The struggle many small business owners have is that they need promotional material but don’t have the budget to pay someone, so attempt to do it themselves, aka DIY or Design It Yourself, using unsuitable packages such as Word, Powerpoint or other packages that were designed for secretarial and onscreen output, not for print work.

Packages such as Powerpoint are designed for on-screen presentations and so are:

  1. RGB – not set up to use CMYK (cyan, magenta, yellow and black), the print colours – you also can’t add pantone/spot colours in PowerPoint
  2. no crop/trim marks – it doesn’t allow you to add crop marks to your pdf. Crop marks show the printer where to cut your project. If there are no crops, he will have to trim your piece by eye and bits of your text may get cut off.
  3. It doesn’t allow you to set up bleed – bleed is needed if images, graphics, lines, or blocks of colour bleed off the page, so that there is no white line down the edge of the page when the printer trims the job – if there are no crops either this is a recipe for disaster as the printer won’t know where to crop and could leave with you white stripes down the edge of your job
  4. Because the package is RGB when images are used they’re also likely to be RGB and so will print incorrectly – having recently worked in the preproduction end of getting a job ready for print, I know that work supplied is run through special software to check if images are correctly split, fonts supplied and so on. Printers may charge you to convert anything that is causing issues, so costing you money.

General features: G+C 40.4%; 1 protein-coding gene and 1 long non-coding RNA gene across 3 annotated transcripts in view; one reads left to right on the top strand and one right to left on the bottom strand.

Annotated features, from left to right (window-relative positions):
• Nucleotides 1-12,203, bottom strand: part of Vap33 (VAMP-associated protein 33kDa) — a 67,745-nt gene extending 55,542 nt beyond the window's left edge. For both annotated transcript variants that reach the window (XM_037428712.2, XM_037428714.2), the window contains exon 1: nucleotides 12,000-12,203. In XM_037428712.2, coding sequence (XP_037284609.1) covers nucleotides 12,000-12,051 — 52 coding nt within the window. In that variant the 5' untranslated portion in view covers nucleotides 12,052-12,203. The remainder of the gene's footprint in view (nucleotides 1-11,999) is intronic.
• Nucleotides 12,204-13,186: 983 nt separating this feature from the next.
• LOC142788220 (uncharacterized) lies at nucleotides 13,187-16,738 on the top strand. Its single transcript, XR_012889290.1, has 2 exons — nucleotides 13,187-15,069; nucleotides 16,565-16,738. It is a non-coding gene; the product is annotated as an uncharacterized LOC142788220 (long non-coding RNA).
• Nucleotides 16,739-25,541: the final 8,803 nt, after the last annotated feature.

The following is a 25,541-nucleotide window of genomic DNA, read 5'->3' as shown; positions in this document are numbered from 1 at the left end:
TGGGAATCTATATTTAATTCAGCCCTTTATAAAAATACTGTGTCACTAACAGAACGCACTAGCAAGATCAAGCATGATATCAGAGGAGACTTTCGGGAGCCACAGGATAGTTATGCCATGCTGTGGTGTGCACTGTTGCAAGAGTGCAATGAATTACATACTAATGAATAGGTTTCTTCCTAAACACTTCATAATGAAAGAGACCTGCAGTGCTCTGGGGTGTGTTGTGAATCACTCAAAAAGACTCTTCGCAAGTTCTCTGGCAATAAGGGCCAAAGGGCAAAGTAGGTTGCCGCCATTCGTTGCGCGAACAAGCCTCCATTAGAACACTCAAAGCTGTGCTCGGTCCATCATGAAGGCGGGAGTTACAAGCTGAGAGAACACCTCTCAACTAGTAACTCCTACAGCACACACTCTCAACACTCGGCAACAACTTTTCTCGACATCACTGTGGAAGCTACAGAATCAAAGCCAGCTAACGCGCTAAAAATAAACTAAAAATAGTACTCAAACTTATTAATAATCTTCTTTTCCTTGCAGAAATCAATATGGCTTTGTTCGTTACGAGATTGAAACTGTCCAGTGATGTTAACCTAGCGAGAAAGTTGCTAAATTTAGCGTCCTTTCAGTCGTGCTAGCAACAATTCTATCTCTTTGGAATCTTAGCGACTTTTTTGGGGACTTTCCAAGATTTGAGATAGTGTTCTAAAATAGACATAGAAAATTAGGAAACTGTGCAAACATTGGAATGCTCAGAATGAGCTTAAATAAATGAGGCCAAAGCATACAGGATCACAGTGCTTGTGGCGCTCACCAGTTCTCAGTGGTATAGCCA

This is painful for any designer to see and whilst I (we) do understand that money is tight, creating something that doesn’t convey your message in an effective and creative way will cost you money in the long run. Value your brand enough to spend money on your marketing material and message. Work with a designer to develop your message and create proper print ready artwork for you and save money in the long run, whilst building your brand.

If you really have to do something yourself, use an online package such as Canva, which is specifically designed to help you create online and print products using your correct brand colours and fonts, and whilst isn’t a full design package, is a far better option in my opinion than Word or Powerpoint. If you need help learning Canva I offer 1:2:1 training packages, of 90 mins for £99 or 3 x 90 mins for £249.

6) Contact details

The final mistake (for this article anyway) I see people make, both with SMEs and also larger companies is having your details can call to action too small on business cards and other material.

Consider your audience when creating your products. Are they are young audience? Or are they more mature? As we get older our eyesight changes and it gets harder to see things close up, or smaller text. Many of us (like myself) wear glasses.

Why then do people make their contact details so small, almost illegible, on their marketing material? In a way I feel you’re insulting your potential client. If they have to peer at it, use a magnifying glass or, as I have done on occasion take a photo of a business card and then blow the photo up just so I can see the phone number, you’re disrespecting them and wasting their precious time. In fact, if I receive a card where the print is too small I just throw it in the bin. If you can’t be bothered to make your contact details easy to read, why should I waste my time trying to read it and then contact you?

Respect your audience, value their time and make your contact details and call to action easy to read.

Nicola Gaughan – Iconic Creative